Strong in our broken places.

“Sometimes the people around you won’t understand your journey. They don’t need to. It’s not for them.”



I spent Mother’s Day on a boat. The morning dawned with overcast skies and I was afraid that the marine layer would wrap itself around the coastline and not let go. To my surprise, the sun broke free from the fog’s grasp and by late morning, it was casting gentle rays of light out across the water, creating a perfect spring Southern California Sunday.

We never left the harbor. The boat was borrowed and expensive: a sleek, beautiful vessel complete with two bedrooms, a bathroom and a spacious deck. Far too valuable for any of us to pilot, even if we did know how, which of course, we didn’t. Besides, there was good food to eat and tequila to drink and – most importantly – girl talk to be had underneath that shaded canopy on the sea.

How do you celebrate a holiday when the person that holiday is built around celebrating is no longer with you? How do you continue to embrace gratitude for all that you’ve been given on an occasion that can’t help but remind you of all that you’ve lost? How do you keep moving forward, heart open, even on days when moving forward feels impossible?

I don’t know what works for other people, but here is what has been working for me, as a strategy for dealing with the difficult days: 1.) Surround yourself with your tribe. 2.) Do what feels good. 3.) Don’t apologize.

So this past Mother’s Day, that is exactly what I did. The three friends I shared that boat with are all brilliant, creative, generous, tough as nails, women. They also – like me – carry the scars of having lived on this planet long enough to have had their hearts broken. All of us have been humbled by the difficult days. And yet, it is in those difficult days that we have found our strength, our grace, and our empathy. We are, in the words of Ernest Hemingway, “Strong in our broken places.” These friends – and others like them – are my tribe. And these days, they’re the only people I feel like spending time with.


One member of that tribe is my friend Sam. Sam is someone that I’m not sure that the old Sarah – the Sarah from before all the bad stuff happened – would have been friends with. Sam is a fiercely talented actress, and she moves through the world with an authority about who she is that the old me would have found intimidating. In truth, I still occasionally do find her intimidating, but mostly, I recognize her as a kindred spirit, someone that, through her own example, has given me permission to be the bolder, braver person that I know I am, deep down inside.

Not long after I met Sam – before we’d become the friends we are now – she invited me to a screening of a short film she co-produced and starred in, called Life Grows On*. It’s a twelve minute movie that follows the cycle of one woman’s life, illustrating how she responds to her own difficult days (and her joyful ones, too) in a way most women can relate to: by changing her hair. It’s a beautiful film, and I cried when I watched it. And I also knew that I wanted to be friends with the person who made it.

For me, these last few years have been a journey toward self-acceptance, of learning to give myself permission to be who I am. I’m not there yet, but I’m a lot further down that road than I used to be. And that is thanks in large part to friends like Sam:  friends who are teaching me that it is in our broken places where often, we are the strongest.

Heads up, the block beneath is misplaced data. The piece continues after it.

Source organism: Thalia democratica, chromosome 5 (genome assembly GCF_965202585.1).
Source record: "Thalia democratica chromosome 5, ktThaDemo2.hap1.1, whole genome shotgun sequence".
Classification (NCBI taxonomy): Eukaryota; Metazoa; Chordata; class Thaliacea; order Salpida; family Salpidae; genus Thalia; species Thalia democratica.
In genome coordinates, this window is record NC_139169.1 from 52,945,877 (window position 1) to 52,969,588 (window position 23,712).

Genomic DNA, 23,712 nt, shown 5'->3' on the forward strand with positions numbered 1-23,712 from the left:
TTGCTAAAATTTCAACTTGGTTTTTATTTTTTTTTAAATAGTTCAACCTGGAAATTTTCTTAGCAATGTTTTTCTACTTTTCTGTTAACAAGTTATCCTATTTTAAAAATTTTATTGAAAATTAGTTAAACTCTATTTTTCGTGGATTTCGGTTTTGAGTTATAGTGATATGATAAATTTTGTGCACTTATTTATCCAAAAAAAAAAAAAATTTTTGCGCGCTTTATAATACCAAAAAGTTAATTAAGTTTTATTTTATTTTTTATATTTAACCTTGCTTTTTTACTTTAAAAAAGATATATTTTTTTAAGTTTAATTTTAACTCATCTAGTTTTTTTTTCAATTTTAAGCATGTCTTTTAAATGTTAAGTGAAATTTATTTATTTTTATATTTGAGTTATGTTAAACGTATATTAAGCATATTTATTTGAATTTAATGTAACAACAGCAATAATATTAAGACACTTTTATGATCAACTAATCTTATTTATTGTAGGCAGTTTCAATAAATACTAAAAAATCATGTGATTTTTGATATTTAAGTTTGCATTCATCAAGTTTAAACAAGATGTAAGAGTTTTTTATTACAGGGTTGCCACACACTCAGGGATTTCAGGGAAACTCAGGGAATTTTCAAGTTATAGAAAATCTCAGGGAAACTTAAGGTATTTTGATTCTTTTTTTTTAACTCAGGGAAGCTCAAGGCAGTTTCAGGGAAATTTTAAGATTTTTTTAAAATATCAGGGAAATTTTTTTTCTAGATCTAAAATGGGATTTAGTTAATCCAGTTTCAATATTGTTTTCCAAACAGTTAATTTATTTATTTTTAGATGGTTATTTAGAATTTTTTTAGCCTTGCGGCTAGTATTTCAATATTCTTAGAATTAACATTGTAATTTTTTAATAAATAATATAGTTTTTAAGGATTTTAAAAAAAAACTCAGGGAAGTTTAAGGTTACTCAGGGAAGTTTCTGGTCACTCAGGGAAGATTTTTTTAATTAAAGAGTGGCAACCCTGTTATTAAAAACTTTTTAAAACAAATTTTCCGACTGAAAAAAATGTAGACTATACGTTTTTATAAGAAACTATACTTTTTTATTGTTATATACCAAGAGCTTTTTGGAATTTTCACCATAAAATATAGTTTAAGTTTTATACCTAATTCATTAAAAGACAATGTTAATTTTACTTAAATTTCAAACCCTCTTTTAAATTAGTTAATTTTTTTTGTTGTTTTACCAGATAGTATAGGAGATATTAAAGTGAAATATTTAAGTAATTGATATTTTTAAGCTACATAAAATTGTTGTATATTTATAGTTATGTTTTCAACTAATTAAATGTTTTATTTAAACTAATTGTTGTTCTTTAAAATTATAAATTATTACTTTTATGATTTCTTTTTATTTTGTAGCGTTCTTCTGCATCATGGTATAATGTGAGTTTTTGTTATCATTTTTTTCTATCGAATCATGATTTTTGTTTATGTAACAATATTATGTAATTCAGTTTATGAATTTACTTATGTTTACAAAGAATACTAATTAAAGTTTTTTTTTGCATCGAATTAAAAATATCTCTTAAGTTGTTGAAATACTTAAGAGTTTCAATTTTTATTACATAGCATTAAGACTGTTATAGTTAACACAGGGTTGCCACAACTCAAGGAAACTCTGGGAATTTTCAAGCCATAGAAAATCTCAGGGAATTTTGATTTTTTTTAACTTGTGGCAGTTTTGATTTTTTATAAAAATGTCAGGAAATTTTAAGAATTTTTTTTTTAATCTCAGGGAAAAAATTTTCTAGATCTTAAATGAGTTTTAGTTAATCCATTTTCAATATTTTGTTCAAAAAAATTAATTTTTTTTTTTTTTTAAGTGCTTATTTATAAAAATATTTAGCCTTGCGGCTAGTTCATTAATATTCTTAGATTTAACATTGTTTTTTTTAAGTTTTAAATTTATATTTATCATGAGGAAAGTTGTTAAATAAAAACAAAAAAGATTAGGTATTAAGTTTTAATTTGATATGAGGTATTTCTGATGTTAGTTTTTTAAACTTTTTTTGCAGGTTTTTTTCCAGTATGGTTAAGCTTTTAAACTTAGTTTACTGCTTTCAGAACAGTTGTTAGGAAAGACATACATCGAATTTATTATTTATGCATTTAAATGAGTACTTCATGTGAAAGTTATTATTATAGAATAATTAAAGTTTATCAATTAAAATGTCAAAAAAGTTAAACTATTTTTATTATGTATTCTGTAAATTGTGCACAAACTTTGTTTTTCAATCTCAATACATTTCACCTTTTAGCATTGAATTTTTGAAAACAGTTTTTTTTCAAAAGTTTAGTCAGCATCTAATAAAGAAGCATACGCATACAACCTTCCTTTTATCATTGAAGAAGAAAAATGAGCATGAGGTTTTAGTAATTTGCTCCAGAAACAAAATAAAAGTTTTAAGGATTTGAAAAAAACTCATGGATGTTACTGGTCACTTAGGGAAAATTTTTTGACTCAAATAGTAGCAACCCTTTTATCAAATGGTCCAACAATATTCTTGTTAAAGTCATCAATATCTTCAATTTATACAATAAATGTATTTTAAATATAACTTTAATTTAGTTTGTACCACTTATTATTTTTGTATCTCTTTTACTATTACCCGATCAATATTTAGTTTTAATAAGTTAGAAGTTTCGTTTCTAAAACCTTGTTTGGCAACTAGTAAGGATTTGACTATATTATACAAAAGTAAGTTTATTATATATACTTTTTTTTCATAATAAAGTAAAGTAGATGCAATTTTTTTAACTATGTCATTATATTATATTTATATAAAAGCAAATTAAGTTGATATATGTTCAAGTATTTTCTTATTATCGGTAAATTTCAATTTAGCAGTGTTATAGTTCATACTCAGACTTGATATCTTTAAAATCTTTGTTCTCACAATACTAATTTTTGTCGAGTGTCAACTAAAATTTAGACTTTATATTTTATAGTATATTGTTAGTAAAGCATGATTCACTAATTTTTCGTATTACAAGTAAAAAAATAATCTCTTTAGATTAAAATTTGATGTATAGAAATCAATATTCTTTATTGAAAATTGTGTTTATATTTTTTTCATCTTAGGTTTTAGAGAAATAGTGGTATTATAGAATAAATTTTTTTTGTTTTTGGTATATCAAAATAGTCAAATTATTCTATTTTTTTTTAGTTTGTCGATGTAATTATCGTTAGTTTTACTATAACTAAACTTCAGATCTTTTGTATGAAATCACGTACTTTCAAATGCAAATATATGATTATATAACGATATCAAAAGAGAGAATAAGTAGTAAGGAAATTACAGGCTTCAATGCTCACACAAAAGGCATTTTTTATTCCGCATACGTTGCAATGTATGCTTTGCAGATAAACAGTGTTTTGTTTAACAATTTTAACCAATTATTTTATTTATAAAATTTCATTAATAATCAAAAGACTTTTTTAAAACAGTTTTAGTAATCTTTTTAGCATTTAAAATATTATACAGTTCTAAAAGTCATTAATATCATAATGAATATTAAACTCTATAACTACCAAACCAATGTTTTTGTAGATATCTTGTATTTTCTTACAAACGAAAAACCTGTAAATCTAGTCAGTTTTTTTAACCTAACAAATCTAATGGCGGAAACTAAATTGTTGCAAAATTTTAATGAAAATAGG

Surround yourself with your tribe. Do what feels good. Don’t apologize.

Until next time, friends.

*P.S. – You can watch Sam’s film Life Grows On by clicking here. I think you’ll be glad you did.


23 thoughts on “Strong in our broken places.

  1. Enjoyed this, as I have all of your posts that I’ve read. I agree “our tribe” is key in getting us through life. Don’t know what I’d do without mine 🙂

  2. Mother’s day is rough. I try to pretend it isn’t happening each year but my son is just old enough to know he should do something for me but not old enough to understand why Mother’s day hurts mommy. It’s a fine line to walk.

  3. Its amazing how you’re able to make the best out of bad days. I probably would hide myself in my room all day, sulking and doing nothing about it. YOU’RE PRETTY AMAZING! By the way, I just wrote my first blog, and if you do have time, please read it and tell me how I can make myself better. Your suggestions will be precious!!

  4. We each have different ways of coping with days that make you sad but I do so connect with the cutting hair. Some how it has a cathartic effect with lighter tresses leaving me with a lighter heart. I don’t have a tribe though since I have friends from different aspects of my life. Isn’t it sometimes boring and tedious to spend time with only like minded people?

    • I wouldn’t say that members of your tribe have to be like you. It’s more about finding people that you feel comfortable with and happy when you’re around them; people that bring out the best in you, and you bring out the best in them. I think the best way to find those people is to work really hard doing what you love and living an authentic life and before you know it, those people start to show up. Good luck to you!

  5. Sarah, you inspire me sooo much. I just wanted to tell you that your writing, stories and advice are just WOW. I wrote a post about your blog today, it makes me very happy that I got to share your blog with my friends..:)

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